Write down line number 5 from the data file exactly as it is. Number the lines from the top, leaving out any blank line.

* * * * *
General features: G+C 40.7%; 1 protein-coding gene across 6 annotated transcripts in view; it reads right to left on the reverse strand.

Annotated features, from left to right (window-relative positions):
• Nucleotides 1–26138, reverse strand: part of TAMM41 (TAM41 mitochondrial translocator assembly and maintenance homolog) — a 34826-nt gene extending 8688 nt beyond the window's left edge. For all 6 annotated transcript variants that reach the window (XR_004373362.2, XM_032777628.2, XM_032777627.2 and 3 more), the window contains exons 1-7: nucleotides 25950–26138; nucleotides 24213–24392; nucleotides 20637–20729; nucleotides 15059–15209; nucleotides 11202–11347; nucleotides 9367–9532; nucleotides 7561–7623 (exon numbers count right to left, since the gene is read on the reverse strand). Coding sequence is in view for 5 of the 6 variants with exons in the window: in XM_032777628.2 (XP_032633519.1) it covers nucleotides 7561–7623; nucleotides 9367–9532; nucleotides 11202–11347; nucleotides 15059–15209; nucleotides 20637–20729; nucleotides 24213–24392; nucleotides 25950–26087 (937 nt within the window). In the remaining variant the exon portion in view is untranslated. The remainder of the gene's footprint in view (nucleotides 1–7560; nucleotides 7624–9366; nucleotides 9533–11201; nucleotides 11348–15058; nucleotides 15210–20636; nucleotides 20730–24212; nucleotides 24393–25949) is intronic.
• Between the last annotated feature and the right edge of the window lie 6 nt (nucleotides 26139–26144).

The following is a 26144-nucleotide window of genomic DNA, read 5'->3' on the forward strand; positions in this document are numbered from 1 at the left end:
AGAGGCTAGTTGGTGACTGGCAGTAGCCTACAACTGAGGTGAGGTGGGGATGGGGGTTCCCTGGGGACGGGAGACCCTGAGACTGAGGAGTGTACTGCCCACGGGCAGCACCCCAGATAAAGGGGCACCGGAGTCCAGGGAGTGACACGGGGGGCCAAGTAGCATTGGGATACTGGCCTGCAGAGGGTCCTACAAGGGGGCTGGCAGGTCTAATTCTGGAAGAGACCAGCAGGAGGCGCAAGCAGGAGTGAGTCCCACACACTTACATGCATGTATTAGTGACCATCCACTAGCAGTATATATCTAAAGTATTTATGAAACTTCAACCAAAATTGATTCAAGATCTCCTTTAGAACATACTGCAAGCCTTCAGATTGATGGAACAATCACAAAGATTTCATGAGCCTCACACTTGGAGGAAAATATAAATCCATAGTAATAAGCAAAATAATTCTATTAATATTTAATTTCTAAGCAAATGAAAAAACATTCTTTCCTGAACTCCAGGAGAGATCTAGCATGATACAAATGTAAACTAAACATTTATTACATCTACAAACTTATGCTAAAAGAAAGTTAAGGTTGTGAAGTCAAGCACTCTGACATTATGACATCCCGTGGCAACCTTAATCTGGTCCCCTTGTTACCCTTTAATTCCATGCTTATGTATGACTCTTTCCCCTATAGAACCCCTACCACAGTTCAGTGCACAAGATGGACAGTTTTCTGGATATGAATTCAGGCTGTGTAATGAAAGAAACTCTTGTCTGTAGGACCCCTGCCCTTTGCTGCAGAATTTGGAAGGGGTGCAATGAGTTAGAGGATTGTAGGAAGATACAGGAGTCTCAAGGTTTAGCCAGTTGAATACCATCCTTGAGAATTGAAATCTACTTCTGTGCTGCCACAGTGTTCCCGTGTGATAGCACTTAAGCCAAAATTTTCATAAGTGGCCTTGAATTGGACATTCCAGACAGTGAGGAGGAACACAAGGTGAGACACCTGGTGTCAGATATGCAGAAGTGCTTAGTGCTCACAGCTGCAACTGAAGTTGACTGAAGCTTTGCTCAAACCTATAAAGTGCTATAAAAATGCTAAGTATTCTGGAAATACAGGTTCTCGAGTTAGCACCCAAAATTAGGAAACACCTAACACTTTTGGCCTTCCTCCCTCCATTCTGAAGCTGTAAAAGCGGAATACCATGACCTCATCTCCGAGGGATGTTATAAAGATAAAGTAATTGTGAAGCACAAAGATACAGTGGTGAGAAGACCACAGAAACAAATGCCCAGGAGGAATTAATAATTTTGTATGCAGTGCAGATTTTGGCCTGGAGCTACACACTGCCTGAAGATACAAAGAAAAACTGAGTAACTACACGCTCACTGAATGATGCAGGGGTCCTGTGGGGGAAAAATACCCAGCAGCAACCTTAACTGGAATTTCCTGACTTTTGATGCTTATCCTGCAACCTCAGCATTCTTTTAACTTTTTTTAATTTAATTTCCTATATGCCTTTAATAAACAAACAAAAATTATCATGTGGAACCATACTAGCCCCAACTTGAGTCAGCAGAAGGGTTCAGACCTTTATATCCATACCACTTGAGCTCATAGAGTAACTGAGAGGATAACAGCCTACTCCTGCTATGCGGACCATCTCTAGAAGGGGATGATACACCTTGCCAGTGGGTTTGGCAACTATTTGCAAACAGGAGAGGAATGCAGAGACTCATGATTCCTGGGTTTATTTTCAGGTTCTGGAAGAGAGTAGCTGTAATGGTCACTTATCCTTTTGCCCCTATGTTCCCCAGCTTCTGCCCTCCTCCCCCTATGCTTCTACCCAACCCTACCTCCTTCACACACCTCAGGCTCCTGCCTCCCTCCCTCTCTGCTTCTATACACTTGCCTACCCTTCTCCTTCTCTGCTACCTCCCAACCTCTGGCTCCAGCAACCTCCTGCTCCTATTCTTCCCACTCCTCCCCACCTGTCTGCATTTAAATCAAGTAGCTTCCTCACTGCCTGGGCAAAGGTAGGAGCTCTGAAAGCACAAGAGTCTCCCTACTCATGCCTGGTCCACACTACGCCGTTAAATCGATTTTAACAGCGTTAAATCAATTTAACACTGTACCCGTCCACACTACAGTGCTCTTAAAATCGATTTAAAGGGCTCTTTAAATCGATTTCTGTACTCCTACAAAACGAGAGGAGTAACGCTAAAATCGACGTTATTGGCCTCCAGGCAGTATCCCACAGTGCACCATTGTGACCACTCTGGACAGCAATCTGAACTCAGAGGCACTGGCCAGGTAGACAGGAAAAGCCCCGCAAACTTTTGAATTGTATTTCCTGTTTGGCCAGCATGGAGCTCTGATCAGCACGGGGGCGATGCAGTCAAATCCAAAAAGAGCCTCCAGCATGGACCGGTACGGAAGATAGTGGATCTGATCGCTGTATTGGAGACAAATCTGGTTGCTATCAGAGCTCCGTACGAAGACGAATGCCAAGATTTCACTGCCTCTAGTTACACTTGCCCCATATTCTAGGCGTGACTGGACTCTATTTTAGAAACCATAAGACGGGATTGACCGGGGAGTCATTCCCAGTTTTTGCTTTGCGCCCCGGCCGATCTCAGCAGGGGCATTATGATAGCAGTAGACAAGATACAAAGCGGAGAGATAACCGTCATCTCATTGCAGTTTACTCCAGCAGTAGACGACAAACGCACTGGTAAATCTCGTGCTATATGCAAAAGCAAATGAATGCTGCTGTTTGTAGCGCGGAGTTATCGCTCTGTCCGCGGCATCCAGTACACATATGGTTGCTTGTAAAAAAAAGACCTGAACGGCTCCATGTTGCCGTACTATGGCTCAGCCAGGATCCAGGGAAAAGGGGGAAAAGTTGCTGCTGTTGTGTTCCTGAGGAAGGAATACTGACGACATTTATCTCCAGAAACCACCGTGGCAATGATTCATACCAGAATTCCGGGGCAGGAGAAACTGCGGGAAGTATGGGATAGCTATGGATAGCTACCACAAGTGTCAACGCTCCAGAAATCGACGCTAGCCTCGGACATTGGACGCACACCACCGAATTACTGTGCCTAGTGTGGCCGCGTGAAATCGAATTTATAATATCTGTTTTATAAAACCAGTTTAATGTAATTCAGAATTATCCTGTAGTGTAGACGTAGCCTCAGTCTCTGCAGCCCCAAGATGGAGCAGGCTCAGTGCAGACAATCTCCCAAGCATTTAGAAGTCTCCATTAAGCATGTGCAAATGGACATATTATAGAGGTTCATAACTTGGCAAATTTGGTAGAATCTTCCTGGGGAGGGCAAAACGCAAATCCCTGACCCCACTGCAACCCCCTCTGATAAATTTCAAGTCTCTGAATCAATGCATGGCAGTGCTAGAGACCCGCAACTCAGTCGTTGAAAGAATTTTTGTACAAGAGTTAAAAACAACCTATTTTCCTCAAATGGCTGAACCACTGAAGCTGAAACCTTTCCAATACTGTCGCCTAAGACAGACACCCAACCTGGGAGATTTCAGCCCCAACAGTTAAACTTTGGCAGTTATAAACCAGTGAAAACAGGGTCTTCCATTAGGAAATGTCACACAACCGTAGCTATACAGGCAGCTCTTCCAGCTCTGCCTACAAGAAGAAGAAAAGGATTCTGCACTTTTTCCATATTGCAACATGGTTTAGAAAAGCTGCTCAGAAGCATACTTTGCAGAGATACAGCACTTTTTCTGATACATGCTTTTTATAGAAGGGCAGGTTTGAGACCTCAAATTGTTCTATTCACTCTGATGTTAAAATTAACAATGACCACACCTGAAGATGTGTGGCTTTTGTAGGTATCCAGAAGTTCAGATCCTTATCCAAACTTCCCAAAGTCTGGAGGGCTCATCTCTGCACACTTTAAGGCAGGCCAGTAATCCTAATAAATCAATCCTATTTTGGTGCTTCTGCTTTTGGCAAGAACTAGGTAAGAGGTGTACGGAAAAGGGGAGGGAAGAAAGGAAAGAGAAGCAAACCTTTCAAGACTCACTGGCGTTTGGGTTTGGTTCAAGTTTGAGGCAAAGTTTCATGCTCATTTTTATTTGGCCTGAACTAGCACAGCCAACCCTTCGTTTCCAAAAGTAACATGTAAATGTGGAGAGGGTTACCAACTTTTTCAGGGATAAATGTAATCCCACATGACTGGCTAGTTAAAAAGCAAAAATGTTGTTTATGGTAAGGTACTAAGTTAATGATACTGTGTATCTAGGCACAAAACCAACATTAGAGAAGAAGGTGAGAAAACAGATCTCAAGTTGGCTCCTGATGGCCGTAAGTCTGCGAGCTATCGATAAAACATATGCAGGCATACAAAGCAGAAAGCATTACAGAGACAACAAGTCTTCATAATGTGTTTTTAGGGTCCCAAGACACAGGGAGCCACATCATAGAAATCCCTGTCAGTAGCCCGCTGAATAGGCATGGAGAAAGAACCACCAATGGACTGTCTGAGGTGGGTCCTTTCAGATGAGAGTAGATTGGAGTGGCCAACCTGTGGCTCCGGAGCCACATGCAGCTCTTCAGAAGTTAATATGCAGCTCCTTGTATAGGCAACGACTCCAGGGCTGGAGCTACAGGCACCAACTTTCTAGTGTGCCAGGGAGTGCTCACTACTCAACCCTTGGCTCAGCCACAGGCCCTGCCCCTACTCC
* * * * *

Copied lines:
The following is a 26144-nucleotide window of genomic DNA, read 5'->3' on the forward strand; positions in this document are numbered from 1 at the left end: